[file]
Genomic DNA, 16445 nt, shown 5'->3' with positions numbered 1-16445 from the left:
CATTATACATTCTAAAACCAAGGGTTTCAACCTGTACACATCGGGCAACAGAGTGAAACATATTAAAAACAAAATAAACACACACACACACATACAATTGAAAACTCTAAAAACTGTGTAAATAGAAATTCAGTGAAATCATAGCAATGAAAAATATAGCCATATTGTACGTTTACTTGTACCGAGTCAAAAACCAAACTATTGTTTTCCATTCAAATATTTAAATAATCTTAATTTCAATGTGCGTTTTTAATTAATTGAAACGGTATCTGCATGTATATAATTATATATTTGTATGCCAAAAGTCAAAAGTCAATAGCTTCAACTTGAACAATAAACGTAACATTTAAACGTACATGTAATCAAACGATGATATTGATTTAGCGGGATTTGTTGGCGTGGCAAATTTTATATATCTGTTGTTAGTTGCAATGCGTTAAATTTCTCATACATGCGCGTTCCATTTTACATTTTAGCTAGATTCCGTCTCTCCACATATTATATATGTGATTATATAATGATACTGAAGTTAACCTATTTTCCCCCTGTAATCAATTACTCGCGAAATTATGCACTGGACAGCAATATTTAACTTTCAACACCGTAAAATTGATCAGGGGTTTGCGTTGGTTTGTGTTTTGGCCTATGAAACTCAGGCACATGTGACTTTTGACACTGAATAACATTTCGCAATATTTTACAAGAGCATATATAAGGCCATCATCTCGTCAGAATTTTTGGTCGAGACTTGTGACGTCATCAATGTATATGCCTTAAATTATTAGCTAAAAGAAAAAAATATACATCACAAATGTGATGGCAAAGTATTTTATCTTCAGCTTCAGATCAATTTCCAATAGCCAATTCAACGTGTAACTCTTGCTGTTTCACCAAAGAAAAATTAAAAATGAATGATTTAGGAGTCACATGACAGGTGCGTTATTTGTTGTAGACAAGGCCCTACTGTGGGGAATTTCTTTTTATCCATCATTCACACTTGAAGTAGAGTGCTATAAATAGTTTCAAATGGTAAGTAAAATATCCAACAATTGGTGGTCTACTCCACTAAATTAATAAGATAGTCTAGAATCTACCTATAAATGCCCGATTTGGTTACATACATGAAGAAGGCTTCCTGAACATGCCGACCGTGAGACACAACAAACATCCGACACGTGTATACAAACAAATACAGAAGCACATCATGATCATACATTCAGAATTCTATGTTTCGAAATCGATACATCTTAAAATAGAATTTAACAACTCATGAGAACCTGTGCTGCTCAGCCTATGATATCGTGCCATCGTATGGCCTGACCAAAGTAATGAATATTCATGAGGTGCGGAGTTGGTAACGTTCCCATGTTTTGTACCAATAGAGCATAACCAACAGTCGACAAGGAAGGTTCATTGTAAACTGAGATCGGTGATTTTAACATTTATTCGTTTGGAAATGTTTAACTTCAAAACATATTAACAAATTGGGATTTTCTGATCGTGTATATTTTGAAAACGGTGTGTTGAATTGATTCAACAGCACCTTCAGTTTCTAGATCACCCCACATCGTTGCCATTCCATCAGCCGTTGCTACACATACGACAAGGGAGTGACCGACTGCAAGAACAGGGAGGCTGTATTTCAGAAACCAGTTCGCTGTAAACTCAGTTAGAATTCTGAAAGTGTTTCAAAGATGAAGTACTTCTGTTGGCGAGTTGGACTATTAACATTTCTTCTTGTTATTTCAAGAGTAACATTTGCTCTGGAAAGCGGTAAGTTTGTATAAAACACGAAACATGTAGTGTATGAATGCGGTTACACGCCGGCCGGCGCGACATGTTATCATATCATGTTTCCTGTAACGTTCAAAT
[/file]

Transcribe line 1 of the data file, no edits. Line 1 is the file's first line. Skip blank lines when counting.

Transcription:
Genomic DNA, 16445 nt, shown 5'->3' with positions numbered 1-16445 from the left: